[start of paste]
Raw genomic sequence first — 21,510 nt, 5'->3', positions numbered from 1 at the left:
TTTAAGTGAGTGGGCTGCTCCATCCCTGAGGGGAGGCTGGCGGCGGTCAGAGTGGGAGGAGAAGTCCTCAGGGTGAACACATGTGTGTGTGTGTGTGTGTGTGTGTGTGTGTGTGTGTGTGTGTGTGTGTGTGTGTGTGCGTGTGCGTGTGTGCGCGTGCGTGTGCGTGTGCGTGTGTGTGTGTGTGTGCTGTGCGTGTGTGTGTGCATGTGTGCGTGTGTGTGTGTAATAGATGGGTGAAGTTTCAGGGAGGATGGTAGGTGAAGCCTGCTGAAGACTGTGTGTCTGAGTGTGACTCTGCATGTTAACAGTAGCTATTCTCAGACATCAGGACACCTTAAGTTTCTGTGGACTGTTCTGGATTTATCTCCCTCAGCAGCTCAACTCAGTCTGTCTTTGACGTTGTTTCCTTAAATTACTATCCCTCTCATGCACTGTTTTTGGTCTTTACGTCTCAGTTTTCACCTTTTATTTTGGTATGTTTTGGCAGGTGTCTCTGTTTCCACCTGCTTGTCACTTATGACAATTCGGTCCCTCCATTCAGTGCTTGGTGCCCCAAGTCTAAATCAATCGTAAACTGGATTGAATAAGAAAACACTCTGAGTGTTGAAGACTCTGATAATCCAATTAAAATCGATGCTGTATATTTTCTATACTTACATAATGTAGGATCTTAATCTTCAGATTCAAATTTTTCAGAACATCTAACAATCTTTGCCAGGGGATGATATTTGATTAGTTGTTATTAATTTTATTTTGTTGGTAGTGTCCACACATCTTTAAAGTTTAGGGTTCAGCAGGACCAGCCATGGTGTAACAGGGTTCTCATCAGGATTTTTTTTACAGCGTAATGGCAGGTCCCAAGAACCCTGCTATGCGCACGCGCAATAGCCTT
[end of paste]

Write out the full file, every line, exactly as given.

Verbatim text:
Raw genomic sequence first — 21,510 nt, 5'->3', positions numbered from 1 at the left:
TTTAAGTGAGTGGGCTGCTCCATCCCTGAGGGGAGGCTGGCGGCGGTCAGAGTGGGAGGAGAAGTCCTCAGGGTGAACACATGTGTGTGTGTGTGTGTGTGTGTGTGTGTGTGTGTGTGTGTGTGTGTGTGTGTGTGTGCGTGTGCGTGTGTGCGCGTGCGTGTGCGTGTGCGTGTGTGTGTGTGTGTGCTGTGCGTGTGTGTGTGCATGTGTGCGTGTGTGTGTGTAATAGATGGGTGAAGTTTCAGGGAGGATGGTAGGTGAAGCCTGCTGAAGACTGTGTGTCTGAGTGTGACTCTGCATGTTAACAGTAGCTATTCTCAGACATCAGGACACCTTAAGTTTCTGTGGACTGTTCTGGATTTATCTCCCTCAGCAGCTCAACTCAGTCTGTCTTTGACGTTGTTTCCTTAAATTACTATCCCTCTCATGCACTGTTTTTGGTCTTTACGTCTCAGTTTTCACCTTTTATTTTGGTATGTTTTGGCAGGTGTCTCTGTTTCCACCTGCTTGTCACTTATGACAATTCGGTCCCTCCATTCAGTGCTTGGTGCCCCAAGTCTAAATCAATCGTAAACTGGATTGAATAAGAAAACACTCTGAGTGTTGAAGACTCTGATAATCCAATTAAAATCGATGCTGTATATTTTCTATACTTACATAATGTAGGATCTTAATCTTCAGATTCAAATTTTTCAGAACATCTAACAATCTTTGCCAGGGGATGATATTTGATTAGTTGTTATTAATTTTATTTTGTTGGTAGTGTCCACACATCTTTAAAGTTTAGGGTTCAGCAGGACCAGCCATGGTGTAACAGGGTTCTCATCAGGATTTTTTTTACAGCGTAATGGCAGGTCCCAAGAACCCTGCTATGCGCACGCGCAATAGCCTT